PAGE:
Female veterans can face major disadvantage when applying for civilian roles
Female veterans face increased disadvantage compared to their male counterparts when making the move to civilian employment, a new study from Barclays can reveal.
- 42% of female veterans believe they weren’t offered an interview or progressed through the application process due to their military background
- A third of female veterans have been asked an inappropriate question in a job interview, including whether they knew how to act and dress in a feminine way
- Findings from Barclays AFTER programme demonstrate that more needs to be done to break down the barriers female veterans face at every stage of the job hunt
Research from the Barclays AFTER (Armed Forces Transition, Employment & Resettlement) Programme shows that military leavers will often face ignorance and prejudice in the civilian job world, with women experiencing this to an even greater extent.
Despite the strength of veterans’ experience and skills, over a third (35%) of veterans believe they haven’t been offered an interview or progressed through the application process due to their military background, rising to 42% of female veterans.
Inappropriate interview questions
Three in ten military service leavers (30 per cent) have been asked inappropriate interview questions, demonstrating the degree of misunderstanding that still exists and the need for further training to educate hiring managers on not just the reality, but the value of a military career. Of those who were asked inappropriate questions:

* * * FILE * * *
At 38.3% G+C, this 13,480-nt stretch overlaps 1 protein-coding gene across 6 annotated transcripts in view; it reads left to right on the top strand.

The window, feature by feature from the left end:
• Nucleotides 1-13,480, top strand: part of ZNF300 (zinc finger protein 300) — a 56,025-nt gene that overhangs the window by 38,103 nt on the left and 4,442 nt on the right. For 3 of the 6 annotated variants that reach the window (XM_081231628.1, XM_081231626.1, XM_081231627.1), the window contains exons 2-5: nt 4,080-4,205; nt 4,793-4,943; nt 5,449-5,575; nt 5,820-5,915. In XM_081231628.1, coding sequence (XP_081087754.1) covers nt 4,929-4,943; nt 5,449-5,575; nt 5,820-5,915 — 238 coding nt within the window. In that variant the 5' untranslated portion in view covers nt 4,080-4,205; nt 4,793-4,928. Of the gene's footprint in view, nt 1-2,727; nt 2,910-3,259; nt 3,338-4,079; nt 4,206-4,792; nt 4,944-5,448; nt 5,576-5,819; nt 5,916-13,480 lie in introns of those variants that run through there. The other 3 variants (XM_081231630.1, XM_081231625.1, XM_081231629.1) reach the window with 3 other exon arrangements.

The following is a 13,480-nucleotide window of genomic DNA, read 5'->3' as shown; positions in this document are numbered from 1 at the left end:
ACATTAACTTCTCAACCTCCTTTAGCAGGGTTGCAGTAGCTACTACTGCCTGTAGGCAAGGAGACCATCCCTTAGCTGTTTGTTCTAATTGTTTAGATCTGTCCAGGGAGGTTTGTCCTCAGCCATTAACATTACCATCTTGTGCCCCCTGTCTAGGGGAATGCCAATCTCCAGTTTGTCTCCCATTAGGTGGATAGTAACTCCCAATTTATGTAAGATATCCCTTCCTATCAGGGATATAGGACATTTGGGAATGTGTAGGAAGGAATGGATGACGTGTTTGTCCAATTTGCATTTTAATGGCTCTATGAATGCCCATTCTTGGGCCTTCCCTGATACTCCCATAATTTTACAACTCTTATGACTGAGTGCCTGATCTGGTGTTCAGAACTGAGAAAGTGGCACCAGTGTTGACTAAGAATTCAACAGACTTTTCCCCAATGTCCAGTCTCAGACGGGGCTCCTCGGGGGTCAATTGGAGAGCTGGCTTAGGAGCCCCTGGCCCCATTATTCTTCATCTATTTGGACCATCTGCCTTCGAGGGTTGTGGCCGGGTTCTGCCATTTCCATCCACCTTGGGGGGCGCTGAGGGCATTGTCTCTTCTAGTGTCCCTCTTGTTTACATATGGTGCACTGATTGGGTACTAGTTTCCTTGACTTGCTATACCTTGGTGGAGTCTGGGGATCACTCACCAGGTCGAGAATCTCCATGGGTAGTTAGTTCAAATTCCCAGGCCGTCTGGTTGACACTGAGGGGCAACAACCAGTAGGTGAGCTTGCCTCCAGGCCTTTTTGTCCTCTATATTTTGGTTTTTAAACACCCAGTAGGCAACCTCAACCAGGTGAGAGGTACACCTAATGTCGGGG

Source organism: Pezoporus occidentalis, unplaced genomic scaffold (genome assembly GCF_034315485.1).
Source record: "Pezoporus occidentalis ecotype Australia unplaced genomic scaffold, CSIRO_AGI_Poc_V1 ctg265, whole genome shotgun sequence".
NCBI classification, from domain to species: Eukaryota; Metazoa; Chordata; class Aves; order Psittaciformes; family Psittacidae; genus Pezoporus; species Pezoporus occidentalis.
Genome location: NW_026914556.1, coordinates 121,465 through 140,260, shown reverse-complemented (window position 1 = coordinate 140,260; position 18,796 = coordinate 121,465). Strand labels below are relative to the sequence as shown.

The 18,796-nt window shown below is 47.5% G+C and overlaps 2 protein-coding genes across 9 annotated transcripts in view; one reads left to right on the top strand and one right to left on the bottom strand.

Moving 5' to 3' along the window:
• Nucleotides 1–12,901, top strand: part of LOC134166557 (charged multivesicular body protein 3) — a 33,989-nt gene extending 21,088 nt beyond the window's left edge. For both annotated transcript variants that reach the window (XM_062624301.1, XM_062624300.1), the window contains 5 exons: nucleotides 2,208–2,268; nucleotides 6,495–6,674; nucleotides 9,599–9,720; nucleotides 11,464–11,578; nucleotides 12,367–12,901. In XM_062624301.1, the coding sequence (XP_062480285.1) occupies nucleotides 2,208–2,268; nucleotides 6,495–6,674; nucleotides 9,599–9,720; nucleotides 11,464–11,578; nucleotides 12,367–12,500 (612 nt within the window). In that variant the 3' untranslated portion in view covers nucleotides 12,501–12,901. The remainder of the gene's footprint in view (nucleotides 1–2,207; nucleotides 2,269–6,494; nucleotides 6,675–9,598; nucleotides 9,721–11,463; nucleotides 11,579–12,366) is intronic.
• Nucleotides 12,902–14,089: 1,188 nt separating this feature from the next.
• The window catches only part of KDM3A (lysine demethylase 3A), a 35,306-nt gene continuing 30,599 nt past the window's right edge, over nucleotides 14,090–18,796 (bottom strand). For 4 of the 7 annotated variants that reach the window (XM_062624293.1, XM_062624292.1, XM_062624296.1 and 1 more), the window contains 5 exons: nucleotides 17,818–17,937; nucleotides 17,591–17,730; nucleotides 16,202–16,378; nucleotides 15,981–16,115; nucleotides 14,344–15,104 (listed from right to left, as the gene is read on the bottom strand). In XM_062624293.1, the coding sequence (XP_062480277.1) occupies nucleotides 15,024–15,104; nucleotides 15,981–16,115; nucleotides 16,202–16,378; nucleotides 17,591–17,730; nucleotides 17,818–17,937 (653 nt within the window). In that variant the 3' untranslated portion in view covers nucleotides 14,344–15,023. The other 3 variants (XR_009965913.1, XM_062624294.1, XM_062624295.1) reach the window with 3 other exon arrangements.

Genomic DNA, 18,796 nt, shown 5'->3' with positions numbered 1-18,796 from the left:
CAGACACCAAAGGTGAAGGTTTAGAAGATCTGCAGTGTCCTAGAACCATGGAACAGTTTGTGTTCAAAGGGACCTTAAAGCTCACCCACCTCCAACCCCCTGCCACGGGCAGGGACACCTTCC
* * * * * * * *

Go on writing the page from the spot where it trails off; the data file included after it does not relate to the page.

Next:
- 26% of women have been asked if they knew how to act and dress in a feminine way
- 33% of men have been asked if they have ever shot or killed anyone
- 22% of women have been asked about how they felt working in a male-dominated environment
- 19% of women have been asked if they’ve ever handled a firearm
Female veterans at a disadvantage
On average, it takes the veteran population four months to find a civilian job, increasing to five months among female veterans. Breaking this down further, fewer female veterans are finding jobs within a month (21%), compared to male veterans (39 per cent).
To combat this, 44% of female veterans have undertaken additional training when looking for civilian roles compared to 28% of men, demonstrating the additional lengths some female veterans are having to take to level the playing field.
In fact, at every stage of the job hunting process, female veterans are going above and beyond to make sure that their applications are successfully received – sending nearly double the number of CVs and attending more interviews and work placements than either their male or civilian colleagues.
Rachel Scandling, Navy Veteran and Global Head of Large Shareholdings Operations at Barclays Investment Bank said: “After 28 years serving in the Royal Navy, the decision to leave and take-up a new career was not straight forward. During my initial job search, I found that military experience didn’t necessarily carry the credibility you would expect with civilian employers; many didn’t understand the unique skills that we bring. For me, one of the most challenging aspects of my career shift was overcoming stereotypes to communicate my skills to employers who lacked a true understanding of military experience.
“I’d never written a CV before leaving the forces and so it took me over 6 months to draft a version that I felt fully articulated my skill set. I reached out to many service leavers within my network for support and mentoring; this was invaluable in understanding their journeys and the challenges they had faced. This advice helped me shape my transition plan, prepare for interviews and build an active support network.”
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